Education loan helps cut tax
Don't dip into your retirement savings to pay for your children's higher studies. Instead, take an education loan because the tax benefits bring down the effective cost of borrowing.
While everybody wants their child to have a good education, Indian parents are especially intent on achieving this goad. So focused are they that they are willing to scrounge on basic indulgences to save for their kids' college fees. The problem is that in their efforts to fulfill the needs of the child, they sometimes sacrifice more that they should. They dip into their retirement funds to pay for the education. This is a dangerous strategy because it leaves them financially vulnerable to their sunset years.
We all know that the cost of higher education is raising at a fast pace. Unless you foresaw this trend 10-12 years ago and started investing aggressively for this goal, your savings alone might not be enough to fund your child's higher education. Instead of withdrawing from your Provident Fund or PPF, it's better to bridge the gap with an education loan. It is not only tax-efficient, but helps inculcate financial discipline in the child by making him responsible in his early working years.
It may be argued that taking a loan in these times of high interest rates is not a prudent strategy. You will be paying 12-14% on the loan, while your investments earn only 8-8.5%. However, keep in mind that any loan taken to pay for the education of your child is eligible for income tax benefits. Under section 80E, the entire interest paid on the loan is eligible for tax deduction. The savings in tax can drastically bring down the effective cost of the loan.
The higher the taxable income of the individual, the bigger tax benefits. See Table:
Loan Amt: Rs 500000; Interest Rate: 12%; Term: 8 years; EMI: Rs 8,126
Check Education Loan Calculator for more figures
For someone in the highest tax bracket, a loan taken at 12% p.a effectively costs 8.71% a year. This is very cheap considering today's regime of high in today's regime of high interest rates, wherein personal loans are available at 18-20%. Also, unlike a home loan, where the tax deduction for self-occupied houses is limited to Rs 1,50,000 in a year, there is no limit to the tax deduction on an education loan. However, keep in mind that most lenders don't give education loans for more than Rs 10 lakh, so a limit is set by default.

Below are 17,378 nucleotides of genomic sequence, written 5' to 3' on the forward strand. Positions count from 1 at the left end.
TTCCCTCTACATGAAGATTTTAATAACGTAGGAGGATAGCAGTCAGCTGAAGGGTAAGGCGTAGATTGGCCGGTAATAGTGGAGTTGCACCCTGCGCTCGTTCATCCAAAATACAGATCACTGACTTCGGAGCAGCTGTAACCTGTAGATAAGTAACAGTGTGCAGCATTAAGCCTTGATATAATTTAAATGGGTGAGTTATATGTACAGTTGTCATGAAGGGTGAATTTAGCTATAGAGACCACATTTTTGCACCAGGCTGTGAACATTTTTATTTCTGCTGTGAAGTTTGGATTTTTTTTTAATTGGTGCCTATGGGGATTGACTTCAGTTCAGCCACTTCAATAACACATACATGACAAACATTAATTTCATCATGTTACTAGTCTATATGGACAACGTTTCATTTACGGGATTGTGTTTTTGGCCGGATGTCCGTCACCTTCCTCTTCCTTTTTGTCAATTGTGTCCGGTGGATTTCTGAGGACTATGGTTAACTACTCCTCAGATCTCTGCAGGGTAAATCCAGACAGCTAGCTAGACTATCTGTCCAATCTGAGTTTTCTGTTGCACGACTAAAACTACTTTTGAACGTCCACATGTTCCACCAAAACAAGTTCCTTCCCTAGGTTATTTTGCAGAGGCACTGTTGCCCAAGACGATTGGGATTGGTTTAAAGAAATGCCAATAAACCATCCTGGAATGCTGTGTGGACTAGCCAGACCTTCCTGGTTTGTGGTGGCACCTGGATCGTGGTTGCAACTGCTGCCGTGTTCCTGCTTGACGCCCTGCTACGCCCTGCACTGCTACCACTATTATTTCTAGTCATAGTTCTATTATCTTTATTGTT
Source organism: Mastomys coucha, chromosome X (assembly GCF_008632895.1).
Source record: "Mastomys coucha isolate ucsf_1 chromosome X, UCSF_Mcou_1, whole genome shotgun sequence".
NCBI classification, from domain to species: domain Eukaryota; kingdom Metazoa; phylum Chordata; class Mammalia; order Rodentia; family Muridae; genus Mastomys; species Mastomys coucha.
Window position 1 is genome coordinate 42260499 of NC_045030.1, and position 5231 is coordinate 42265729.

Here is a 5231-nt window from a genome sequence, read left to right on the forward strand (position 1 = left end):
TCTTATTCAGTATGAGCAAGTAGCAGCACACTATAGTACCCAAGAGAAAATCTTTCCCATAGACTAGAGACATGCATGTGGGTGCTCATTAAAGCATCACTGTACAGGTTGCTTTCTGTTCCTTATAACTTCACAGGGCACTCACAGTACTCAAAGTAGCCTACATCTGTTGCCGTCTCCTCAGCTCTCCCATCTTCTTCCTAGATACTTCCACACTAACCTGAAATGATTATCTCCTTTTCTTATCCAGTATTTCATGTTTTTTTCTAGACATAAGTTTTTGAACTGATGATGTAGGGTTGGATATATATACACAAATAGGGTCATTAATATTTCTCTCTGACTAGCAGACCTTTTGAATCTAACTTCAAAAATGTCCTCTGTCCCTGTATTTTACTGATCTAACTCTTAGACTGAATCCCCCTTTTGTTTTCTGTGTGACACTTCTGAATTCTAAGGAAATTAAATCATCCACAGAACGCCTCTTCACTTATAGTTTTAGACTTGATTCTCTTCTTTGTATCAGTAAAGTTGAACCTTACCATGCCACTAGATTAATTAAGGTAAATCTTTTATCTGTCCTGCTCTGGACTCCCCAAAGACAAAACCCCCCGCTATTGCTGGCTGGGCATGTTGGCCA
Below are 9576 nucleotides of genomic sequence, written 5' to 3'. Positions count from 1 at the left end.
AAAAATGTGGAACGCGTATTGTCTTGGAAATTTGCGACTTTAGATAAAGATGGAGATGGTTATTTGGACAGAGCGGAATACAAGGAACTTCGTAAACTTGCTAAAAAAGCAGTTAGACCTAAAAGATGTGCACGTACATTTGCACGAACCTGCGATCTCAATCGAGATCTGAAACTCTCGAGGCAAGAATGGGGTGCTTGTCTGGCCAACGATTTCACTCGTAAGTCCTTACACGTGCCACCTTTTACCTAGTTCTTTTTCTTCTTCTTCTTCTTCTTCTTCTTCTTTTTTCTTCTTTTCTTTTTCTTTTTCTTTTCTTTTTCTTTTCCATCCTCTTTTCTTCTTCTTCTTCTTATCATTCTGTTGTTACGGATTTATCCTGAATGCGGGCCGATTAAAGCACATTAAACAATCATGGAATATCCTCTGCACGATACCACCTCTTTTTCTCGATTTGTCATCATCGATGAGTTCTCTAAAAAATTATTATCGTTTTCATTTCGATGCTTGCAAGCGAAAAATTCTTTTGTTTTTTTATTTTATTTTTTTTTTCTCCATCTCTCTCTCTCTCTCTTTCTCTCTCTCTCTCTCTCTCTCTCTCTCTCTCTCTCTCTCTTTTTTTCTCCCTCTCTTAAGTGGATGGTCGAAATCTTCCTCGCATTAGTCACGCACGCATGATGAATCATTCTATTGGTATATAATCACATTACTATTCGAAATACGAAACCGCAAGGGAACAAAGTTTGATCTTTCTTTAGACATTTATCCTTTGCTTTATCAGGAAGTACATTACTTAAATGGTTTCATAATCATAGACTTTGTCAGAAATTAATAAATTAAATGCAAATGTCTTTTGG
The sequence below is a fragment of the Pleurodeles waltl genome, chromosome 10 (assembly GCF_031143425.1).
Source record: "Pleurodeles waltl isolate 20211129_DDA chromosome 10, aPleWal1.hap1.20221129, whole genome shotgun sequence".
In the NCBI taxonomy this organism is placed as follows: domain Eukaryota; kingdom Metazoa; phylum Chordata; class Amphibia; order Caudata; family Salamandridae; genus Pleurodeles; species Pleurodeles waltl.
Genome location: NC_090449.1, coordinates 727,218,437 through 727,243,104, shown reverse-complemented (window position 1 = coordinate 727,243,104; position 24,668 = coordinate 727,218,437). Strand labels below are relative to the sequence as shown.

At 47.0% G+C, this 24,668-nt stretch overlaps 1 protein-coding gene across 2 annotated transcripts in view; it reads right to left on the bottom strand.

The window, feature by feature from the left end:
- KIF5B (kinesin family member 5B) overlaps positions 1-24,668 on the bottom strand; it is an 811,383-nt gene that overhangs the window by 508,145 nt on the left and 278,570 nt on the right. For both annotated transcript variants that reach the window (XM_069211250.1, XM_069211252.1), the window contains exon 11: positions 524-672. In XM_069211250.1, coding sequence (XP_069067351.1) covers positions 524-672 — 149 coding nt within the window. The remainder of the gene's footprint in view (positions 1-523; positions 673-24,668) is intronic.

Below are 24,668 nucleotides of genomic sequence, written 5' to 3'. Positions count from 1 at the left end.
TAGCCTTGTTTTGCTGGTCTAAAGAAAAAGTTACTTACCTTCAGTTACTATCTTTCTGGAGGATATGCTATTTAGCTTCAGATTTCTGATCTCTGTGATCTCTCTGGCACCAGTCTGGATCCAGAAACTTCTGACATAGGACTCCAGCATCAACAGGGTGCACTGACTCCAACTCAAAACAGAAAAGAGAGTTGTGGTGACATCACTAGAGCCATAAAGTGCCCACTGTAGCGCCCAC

An education loan will also help in making your child financially responsible in his early working years. Education loans usually come with an EMI holiday and the repayment can be deferred for up to 1-2 year till the student has taken a job. In the initial years, when the financial responsibilities are few, young people tend to be extravagant. However, if you shift the burden of repaying the loan to your child, he will be more careful with his money and is less likely to blow it up at a discotheque or on gadgets and gizmos. The loan EMI will act as a deterrent and force him to be frugal in his spending.
Eligibility for tax deduction:
You can avail of income tax deduction for the interest under Section 80E only if the loan has been taken for yourself, spouse or children. The interest paid on loans taken for siblings or other relatives is not eligible for income tax deduction.
If the loan is more than Rs 3-4 lakhs, the lender may insist on a collateral as security. This could be immovable property, National Savings Certificates, Fixed Deposits, bonds and endowment insurance policies. This is a necessary formality and one should not shy away from providing the collateral.
If you are seeking tax deduction, the loan should be from a bank or financial institution notified for the purpose. No tax deduction is available if the loan has been taken from a private source or an overseas lender. Some charitable institutions are also included in the approved list.
Full-time graduate or post-graduate courses in engineering, medicine, management, applied sciences, vocational studies after senior secondary or its equivalent are eligible for education loans. This can be from any school, board or university recognised by the Central or state government.
Interest deductible for eight years:
Unlike a home loan, the interest deduction is available for a maximum of eight years. If you take an education loan in 2011 and start repaying it in 2013, the interest deduction will not be allowed after 2021.